Scientists are studying how people’s genetic make-up influences the effectiveness of certain medications, he said. By running tests, it’s possible to determine which treatments will provide the best results for each individual. That can reduce costs throughout the health-care industry, he said.
    CVS will introduce genetic testing in the second quarter through Generation Health Inc., a partner in which it said today it is taking an “increased ownership interest.” Lofberg is chief executive officer of Generation Health, which has contracts with laboratories across the U.S., he said.
    “Right now, there are about 30 or 40 important drugs where there are known relationships to people’s genetic patterns,” he said. “That number will go up quite a bit, so pretty much every pharmaceutical that’s being evaluated for approval and eventual marketing has some sort of genetic information being collected as part of the clinical development process.”
    Correcting the Focus
    Lofberg was previously chairman of Merck-Medco Managed Care LLC, which became Medco Health Solutions Inc., a CVS competitor.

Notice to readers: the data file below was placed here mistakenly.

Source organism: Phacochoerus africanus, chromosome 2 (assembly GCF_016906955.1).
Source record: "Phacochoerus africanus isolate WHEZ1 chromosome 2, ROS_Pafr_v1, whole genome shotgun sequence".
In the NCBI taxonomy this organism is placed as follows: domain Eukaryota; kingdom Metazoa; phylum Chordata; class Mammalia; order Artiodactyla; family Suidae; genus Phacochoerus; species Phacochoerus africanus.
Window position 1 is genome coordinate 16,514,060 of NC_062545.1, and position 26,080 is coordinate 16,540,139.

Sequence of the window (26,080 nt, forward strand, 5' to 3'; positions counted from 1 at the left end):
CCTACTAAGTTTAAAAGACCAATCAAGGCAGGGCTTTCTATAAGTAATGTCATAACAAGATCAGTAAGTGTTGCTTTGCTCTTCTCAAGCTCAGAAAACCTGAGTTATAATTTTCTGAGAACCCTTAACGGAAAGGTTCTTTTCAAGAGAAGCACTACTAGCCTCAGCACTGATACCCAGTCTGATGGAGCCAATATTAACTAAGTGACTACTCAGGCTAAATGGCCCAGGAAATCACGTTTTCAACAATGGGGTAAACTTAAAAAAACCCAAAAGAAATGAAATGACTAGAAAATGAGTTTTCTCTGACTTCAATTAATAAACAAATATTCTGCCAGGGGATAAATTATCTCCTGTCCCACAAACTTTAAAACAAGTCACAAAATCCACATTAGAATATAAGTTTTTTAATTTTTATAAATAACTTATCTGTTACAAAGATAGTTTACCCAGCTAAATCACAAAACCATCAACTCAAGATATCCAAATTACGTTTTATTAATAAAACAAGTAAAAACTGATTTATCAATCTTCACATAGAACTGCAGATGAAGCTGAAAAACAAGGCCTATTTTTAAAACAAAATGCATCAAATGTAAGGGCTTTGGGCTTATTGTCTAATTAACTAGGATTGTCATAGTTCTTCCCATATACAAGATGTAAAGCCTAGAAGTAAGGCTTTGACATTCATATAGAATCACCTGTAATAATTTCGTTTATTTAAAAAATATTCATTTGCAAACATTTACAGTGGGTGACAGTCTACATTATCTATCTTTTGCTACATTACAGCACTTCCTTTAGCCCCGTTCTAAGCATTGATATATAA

CVS Chief Executive Officer Tom Ryan took over the PBM unit last month after disclosing its contract losses. Ryan replaced Howard McLure, 52, who retired, CVS said Nov. 5.
    “Lofberg should be able to get the PBM business back on track,” said Adam Fein, president of Philadelphia-based Pembroke Consulting Inc., a health-care consulting firm. “Caremark needed someone with a lot of experience to ignite the innovative engine.”
    The new unit president has more than 30 years of experience in health care and the PBM industry, according to CVS.
    CVS rose $1.12, or 3.6 percent, to $32.30 at 4:15 p.m. in New York Stock Exchange composite trading. The shares have risen 12 percent this year.

  2. CVS to Offer Genetic Tests to Help Sales,